Litigation: From exceptional items to a cost of doing business

By:
Peter Lee
Published on:

The uncertainty for investors over bank litigation extends beyond hits to bank profits and so, potentially, their ability to pay dividends and service coupons on capital instruments and debt.

Morgan Stanley’s analysts have been trying to put some numbers on potential litigation expenses for large-cap US and European banks this year. The large banks it covers have already paid out around $230 billion in litigation since 2009, with Bank of America leading the way at an eye-watering $64.7 billion paid and $3.5 billion still reserved, in front of JPMorgan, which has paid $40 billion with another $6 billion still reserved.

The good news is that the worst might be behind them, particularly for the top five US banks, which have already paid the best part of $130 billion. Morgan Stanley calculates they might just have another $18 billion odd to pay – mere loose change, then.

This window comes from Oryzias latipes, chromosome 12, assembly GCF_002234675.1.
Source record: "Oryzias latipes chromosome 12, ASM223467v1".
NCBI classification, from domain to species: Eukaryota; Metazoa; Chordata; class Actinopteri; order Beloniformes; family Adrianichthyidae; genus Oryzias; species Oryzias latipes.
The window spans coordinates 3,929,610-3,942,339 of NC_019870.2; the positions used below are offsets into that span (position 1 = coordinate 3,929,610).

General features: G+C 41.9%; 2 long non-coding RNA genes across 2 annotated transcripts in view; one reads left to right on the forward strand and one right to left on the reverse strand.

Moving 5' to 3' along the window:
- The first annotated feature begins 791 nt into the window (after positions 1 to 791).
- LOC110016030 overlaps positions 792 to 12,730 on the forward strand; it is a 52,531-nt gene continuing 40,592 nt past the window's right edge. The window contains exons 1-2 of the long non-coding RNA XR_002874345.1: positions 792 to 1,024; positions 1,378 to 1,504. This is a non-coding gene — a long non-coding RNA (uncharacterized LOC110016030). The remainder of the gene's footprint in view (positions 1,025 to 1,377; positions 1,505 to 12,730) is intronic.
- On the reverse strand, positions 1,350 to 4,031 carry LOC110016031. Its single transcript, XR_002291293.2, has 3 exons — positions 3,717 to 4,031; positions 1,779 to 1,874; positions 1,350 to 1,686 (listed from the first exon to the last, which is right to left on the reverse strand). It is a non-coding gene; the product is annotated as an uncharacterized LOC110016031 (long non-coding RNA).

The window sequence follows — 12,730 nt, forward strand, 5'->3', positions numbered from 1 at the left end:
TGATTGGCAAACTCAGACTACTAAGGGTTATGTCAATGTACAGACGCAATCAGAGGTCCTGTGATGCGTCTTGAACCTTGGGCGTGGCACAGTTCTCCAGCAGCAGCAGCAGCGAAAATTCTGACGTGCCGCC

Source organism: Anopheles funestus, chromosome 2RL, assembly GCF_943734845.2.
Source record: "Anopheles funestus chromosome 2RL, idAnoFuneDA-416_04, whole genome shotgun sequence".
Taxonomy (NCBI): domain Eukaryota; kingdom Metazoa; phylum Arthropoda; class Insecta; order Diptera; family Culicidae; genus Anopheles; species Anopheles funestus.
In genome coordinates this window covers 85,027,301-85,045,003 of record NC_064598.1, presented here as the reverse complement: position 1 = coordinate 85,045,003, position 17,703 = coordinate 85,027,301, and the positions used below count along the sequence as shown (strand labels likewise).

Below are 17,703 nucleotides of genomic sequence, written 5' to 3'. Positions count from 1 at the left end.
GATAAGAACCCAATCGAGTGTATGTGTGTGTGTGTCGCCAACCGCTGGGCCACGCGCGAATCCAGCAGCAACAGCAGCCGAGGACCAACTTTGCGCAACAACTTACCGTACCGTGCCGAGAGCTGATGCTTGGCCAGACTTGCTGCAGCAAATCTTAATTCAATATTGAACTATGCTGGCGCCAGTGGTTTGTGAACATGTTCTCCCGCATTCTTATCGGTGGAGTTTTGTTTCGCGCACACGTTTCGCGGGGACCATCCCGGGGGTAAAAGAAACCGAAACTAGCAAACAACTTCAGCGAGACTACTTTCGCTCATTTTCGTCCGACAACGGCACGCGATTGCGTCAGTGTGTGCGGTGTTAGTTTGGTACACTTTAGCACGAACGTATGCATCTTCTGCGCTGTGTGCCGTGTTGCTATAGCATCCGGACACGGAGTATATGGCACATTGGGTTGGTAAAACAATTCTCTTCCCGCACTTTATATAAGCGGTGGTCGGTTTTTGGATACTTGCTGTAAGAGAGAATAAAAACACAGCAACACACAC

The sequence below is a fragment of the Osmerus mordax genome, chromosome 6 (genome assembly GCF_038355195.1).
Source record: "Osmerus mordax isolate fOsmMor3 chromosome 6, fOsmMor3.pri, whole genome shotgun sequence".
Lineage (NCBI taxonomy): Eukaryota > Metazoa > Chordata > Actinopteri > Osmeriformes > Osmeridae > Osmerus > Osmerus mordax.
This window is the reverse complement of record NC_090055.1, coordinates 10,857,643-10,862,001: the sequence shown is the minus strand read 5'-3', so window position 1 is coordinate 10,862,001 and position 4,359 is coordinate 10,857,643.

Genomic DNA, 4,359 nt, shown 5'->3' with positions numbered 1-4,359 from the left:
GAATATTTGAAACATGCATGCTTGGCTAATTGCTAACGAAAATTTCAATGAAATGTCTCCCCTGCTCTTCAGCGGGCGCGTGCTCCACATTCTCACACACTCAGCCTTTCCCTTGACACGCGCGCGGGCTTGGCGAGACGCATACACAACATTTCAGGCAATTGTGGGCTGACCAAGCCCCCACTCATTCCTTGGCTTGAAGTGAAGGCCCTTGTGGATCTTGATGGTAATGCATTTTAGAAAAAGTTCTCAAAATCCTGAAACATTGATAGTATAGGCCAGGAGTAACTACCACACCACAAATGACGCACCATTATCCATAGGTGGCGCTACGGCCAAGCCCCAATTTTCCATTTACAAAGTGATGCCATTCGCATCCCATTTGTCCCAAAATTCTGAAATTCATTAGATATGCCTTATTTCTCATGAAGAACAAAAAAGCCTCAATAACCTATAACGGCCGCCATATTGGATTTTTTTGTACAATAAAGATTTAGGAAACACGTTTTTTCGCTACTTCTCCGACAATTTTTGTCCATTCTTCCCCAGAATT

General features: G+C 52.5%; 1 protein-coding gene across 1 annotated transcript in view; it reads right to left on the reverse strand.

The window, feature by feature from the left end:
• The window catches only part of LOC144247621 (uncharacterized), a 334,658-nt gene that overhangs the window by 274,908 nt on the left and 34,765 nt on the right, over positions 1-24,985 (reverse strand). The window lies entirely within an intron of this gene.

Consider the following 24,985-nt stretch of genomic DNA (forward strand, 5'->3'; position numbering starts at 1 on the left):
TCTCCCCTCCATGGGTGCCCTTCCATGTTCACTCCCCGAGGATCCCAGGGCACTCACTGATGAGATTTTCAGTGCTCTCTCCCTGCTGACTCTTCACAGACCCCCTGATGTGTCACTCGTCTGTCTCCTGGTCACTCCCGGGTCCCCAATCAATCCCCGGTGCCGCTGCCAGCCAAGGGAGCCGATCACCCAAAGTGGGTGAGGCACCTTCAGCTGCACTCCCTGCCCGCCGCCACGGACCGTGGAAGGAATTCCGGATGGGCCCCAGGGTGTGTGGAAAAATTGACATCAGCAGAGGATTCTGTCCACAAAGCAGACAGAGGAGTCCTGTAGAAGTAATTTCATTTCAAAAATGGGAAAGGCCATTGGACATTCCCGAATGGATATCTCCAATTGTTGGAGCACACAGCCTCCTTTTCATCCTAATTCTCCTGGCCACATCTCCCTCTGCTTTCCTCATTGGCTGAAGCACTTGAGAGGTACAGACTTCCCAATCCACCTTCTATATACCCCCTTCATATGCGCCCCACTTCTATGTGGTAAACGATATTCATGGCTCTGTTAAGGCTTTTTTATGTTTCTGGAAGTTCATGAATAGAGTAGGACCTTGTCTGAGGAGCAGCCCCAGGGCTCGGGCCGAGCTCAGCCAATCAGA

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However, the top 20 European banks, which have already paid or reserved for payment about $105 billion in litigation, could end up paying a further $50 billion by 2016. The big outstanding cases would seem to be Barclays’ recently delayed settlement with US regulators on FX fines, estimated to reach around £320 million, and a possible further £1.5 billion for RBS and £1.3 billion for HSBC, also FX-related. UBS could pay around SFr2.1 billion from the last quarter of 2014 to 2016. The Morgan Stanley analysts’ base case for Deutsche Bank is another €3.8 billion by 2016.